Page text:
The initial sermon, kicking off a string of confessions, was given in mid-September by Juan McFarland, the pastor of Shiloh Missionary Baptist Church, and the elected moderator of the 34-church Alabama Middle District Missionary Baptist Association Inc.
The disclosures from the pulpit dropped the jaws of many longtime Baptist churchgoers, including Nathan Williams Jr., 80, the former chairman of the board of deacons and a Shiloh attendee since he was 9 years old.
Williams said that in the initial sermon, given on Sept. 14, and the next two that followed, McFarland admitted to sex on the grounds of the church, but not in the church's sanctuary ("like that made any difference," Williams adds).
McFarland admitted that some of the women he was having sex with were church members.
McFarland admitted to using illegal drugs, while pastor.
McFarland admitted to taking some of the church's money set aside for his business-related trips -- and sometimes not bothering to go.
And McFarland admitted to having human immunodeficiency virus, better known as HIV, the virus that causes AIDS. He had kept the secret from the church leaders since 2003, Williams said. (It is unclear if McFarland told some of his sexual partners about his HIV status. At least one woman who McFarland had sex with will be seeking an HIV test, according to WSFA of Montgomery.)
Another church member, declining to give her name, confirmed that McFarland had mentioned HIV, and said his disclosure was made as part of a "public acknowledgement."
It was perhaps the remarks about HIV that made church members nervous about talking to the media, although McFarland's overall sermon has inspired many Facebook posts, with some Montgomery residents calling for McFarland to step down as pastor of the predominantly black church, which averages around 160 attendees on Sunday.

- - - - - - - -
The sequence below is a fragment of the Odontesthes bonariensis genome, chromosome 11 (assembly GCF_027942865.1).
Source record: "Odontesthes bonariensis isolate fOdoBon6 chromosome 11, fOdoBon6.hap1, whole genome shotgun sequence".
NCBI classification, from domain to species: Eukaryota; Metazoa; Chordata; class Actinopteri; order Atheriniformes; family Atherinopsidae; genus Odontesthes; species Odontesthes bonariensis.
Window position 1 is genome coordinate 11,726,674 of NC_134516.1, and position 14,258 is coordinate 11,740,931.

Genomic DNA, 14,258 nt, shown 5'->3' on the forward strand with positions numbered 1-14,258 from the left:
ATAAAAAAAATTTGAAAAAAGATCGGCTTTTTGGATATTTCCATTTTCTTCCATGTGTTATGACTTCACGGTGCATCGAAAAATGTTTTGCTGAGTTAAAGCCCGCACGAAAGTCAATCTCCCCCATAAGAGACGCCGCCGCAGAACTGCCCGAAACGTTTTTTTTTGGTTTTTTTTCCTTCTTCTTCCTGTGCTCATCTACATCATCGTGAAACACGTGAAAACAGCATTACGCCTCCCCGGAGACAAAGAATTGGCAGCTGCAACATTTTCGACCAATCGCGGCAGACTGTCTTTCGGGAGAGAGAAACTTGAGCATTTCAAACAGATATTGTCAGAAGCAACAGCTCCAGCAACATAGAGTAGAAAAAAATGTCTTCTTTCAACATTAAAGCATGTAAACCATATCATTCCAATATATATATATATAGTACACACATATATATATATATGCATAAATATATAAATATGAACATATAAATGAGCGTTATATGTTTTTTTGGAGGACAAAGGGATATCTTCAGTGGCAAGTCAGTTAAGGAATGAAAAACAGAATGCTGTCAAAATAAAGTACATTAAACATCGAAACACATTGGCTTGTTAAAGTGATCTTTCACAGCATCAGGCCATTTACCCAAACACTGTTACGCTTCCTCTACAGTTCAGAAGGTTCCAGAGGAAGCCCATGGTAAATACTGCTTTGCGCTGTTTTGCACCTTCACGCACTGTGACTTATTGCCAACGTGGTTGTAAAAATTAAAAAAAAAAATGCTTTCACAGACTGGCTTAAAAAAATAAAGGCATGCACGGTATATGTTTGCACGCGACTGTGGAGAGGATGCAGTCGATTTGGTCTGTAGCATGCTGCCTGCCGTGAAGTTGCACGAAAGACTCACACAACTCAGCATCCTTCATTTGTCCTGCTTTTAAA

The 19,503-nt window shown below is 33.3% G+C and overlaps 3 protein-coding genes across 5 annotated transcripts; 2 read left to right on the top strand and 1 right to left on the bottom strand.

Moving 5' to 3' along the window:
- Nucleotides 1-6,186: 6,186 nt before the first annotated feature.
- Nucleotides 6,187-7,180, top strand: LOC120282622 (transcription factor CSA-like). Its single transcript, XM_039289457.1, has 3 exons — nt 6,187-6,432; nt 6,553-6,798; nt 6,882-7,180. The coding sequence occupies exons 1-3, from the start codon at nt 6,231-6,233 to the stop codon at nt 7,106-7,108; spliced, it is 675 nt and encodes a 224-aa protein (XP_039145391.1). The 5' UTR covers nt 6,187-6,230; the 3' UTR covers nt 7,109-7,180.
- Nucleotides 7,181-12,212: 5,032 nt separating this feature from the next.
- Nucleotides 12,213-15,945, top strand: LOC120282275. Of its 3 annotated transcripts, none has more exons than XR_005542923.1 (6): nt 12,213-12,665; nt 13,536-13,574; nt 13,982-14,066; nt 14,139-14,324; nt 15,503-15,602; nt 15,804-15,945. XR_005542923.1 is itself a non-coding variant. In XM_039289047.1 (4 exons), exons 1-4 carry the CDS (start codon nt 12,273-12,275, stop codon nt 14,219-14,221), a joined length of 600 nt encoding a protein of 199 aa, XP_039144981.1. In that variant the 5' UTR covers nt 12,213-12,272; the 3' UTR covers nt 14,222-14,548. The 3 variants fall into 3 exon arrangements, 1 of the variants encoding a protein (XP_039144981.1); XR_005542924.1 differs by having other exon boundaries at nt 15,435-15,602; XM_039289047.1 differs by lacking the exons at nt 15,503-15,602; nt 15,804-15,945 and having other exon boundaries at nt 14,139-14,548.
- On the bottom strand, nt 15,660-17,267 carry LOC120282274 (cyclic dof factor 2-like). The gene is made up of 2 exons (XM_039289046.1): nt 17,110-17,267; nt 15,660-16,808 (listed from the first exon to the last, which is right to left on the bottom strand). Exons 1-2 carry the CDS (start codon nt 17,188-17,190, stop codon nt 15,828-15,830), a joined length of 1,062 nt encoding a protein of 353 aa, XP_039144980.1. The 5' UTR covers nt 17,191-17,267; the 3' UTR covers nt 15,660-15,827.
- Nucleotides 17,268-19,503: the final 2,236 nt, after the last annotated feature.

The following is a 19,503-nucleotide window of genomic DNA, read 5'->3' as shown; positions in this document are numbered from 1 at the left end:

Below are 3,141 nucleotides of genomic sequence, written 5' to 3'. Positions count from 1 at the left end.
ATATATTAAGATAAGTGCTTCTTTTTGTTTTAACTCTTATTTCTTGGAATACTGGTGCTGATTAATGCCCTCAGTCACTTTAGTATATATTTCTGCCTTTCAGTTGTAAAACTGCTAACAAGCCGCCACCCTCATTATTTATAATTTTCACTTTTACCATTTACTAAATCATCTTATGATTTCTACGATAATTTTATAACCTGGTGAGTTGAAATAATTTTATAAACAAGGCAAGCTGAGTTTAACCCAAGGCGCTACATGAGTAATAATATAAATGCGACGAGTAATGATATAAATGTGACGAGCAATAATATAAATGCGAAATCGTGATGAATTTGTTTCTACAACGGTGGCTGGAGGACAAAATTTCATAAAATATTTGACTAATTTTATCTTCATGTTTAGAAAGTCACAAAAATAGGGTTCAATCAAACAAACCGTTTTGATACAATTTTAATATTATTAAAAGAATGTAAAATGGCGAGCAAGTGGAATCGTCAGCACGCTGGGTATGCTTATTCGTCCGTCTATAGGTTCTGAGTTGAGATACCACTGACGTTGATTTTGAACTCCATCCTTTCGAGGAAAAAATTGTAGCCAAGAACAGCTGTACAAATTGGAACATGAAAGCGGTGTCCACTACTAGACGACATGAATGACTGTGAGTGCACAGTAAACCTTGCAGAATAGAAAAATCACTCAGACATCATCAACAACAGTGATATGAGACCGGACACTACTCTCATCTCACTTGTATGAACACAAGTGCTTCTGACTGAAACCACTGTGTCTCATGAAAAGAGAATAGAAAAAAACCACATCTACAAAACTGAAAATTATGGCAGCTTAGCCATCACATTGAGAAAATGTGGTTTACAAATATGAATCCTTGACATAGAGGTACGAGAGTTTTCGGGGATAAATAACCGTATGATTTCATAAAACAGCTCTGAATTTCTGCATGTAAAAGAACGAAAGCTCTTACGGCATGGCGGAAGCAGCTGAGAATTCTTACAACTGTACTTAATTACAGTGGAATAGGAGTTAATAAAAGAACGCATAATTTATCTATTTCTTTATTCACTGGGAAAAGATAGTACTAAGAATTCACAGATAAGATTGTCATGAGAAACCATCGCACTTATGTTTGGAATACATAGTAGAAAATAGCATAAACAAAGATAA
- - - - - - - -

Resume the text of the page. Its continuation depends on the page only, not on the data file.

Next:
Leaders initially opted to cool down. That Sunday in September, the deacons and congregants were stunned, Williams said. But they spoke to McFarland, who said he needed some time off because of illness. The church, led by McFarland since 1990, agreed.
"As Christian people, we wanted him to get well," said Williams, retired after a long career as a retail manager. "I thought of him as one of my sons."
When McFarland returned to preach, his new sermons only convinced deacons to remove him. On Sunday, the shock over the secrets and allegations of misbehavior had turned to dispute over whether McFarland should continue as pastor. The deacons voted to remove McFarland as pastor. Williams said the vote was unanimous.
It was then that the dispute first became a bit more public. One minute before noon on Sunday, Montgomery police were dispatched to 452 Cramer Ave., where the church is located.
"Members were feuding with each other," said Montgomery Police Sgt. Denise Barnes, adding she believed it involved a verbal argument inside the church. "Montgomery police didn't remove anyone from the church."
Barnes said the call was cleared and no report was taken.
Williams believes the police were called on those who had voted McFarland out. He said there was no incident.
AL.com called McFarland on Wednesday morning, but he declined to comment. Later that morning, a man who identified himself as a church official came to the door, and said McFarland did not want to meet and talk.
However, McFarland admitted the details of his speech, including his affairs on the grounds and his HIV diagnosis, to a reporter at WSFA-TV in Montgomery, according to a late-night report by the station on Wednesday.
The schism continues, Williams said, as McFarland and some newly appointed people changed the locks on the church on Monday morning. Williams said the older deacons are talking to lawyers to take control back, and they believe some new appointments violate Baptist procedures.
On Wednesday night, the church was supposed to have Bible study. But only two church vehicles stood in the parking lot.
Williams said he is not sure if McFarland is still the moderator of the 34-church Alabama Middle District Missionary Baptist Association.